Research ArticlePHYSICS

Gas flow through atomic-scale apertures

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Science Advances  18 Dec 2020:
Vol. 6, no. 51, eabc7927
DOI: 10.1126/sciadv.abc7927

Abstract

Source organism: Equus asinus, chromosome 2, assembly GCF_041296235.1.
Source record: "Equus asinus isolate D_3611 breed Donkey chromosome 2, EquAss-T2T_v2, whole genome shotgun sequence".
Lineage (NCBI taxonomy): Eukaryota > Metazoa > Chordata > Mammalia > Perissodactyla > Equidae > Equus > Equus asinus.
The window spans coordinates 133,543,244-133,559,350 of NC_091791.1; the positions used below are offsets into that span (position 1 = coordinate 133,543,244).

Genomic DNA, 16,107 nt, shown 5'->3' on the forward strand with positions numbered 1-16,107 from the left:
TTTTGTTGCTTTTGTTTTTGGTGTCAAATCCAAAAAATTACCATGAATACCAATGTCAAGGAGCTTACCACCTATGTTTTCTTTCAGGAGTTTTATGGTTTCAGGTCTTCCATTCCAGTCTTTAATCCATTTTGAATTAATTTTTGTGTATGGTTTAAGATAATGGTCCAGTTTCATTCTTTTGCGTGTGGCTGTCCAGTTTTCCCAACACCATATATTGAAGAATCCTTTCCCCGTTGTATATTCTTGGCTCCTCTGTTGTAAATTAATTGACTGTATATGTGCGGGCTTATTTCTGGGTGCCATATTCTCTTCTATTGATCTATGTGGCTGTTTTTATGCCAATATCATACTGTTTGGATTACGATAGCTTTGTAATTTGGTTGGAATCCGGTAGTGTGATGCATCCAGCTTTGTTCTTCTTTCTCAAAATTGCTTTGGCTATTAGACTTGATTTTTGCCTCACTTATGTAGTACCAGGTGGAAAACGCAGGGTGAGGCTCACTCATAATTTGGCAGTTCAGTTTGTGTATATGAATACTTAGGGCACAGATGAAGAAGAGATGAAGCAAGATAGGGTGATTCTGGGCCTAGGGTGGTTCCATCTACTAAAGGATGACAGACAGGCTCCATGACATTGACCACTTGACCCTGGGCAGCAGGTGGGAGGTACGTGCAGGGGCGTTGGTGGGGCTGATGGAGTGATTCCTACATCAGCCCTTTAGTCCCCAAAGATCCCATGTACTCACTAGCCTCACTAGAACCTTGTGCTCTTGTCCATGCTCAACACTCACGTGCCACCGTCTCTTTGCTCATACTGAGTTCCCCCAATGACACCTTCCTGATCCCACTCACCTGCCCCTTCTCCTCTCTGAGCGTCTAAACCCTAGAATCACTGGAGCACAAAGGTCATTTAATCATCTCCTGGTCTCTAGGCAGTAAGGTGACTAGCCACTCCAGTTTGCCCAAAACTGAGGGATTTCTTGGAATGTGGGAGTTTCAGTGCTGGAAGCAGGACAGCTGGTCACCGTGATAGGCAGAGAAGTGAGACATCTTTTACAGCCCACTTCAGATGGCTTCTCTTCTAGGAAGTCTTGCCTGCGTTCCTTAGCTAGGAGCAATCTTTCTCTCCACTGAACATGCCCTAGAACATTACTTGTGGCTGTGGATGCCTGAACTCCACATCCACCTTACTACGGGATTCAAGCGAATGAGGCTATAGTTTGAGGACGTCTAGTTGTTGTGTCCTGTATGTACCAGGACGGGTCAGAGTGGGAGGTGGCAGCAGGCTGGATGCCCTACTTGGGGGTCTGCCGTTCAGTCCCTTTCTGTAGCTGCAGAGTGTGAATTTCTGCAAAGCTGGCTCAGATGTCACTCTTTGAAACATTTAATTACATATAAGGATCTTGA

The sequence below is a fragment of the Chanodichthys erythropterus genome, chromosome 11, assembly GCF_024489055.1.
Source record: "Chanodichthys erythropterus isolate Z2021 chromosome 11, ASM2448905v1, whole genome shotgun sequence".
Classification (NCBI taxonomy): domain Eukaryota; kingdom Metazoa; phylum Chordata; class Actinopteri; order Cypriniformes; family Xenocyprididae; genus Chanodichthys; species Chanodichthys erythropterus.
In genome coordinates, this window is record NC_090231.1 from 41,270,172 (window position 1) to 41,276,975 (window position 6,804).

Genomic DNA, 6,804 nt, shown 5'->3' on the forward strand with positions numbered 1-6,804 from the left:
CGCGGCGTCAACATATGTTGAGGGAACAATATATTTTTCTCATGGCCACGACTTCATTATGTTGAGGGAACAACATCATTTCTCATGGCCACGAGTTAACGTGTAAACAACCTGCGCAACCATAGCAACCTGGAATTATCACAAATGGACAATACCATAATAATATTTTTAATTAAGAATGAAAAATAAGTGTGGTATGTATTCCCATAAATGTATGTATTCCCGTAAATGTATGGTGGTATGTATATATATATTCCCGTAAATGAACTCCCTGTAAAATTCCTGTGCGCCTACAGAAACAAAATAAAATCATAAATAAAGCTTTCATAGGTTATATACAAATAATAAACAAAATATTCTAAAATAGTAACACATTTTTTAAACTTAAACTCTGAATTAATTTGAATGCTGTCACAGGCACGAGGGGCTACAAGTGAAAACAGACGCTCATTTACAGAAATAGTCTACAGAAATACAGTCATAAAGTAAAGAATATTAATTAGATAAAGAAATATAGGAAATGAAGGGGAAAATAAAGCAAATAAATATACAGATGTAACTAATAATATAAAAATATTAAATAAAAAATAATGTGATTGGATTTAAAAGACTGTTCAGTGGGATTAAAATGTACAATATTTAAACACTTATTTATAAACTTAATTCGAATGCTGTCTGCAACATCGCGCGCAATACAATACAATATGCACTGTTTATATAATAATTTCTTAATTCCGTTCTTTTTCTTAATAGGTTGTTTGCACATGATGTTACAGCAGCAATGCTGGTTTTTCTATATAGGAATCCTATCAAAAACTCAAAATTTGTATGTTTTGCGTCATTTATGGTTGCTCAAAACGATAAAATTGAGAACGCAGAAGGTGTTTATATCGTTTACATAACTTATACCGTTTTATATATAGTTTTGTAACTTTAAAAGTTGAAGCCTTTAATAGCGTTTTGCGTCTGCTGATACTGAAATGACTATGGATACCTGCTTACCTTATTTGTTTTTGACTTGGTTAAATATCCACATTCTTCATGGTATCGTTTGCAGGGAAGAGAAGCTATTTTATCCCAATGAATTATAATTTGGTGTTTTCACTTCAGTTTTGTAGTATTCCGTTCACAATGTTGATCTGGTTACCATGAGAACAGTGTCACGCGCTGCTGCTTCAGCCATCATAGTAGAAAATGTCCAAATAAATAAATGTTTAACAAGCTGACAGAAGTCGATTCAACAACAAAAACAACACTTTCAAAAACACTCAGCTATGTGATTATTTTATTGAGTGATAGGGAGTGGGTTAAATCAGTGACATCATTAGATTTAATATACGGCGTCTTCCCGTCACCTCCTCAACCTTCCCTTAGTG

Gas flows are often analyzed with the theoretical descriptions formulated over a century ago and constantly challenged by the emerging architectures of narrow channels, slits, and apertures. Here, we report atomic-scale defects in two-dimensional (2D) materials as apertures for gas flows at the ultimate quasi-0D atomic limit. We establish that pristine monolayer tungsten disulfide (WS2) membranes act as atomically thin barriers to gas transport. Atomic vacancies from missing tungsten (W) sites are made in freestanding (WS2) monolayers by focused ion beam irradiation and characterized using aberration-corrected transmission electron microscopy. WS2 monolayers with atomic apertures are mechanically sturdy and showed fast helium flow. We propose a simple yet robust method for confirming the formation of atomic apertures over large areas using gas flows, an essential step for pursuing their prospective applications in various domains including molecular separation, single quantum emitters, sensing and monitoring of gases at ultralow concentrations.

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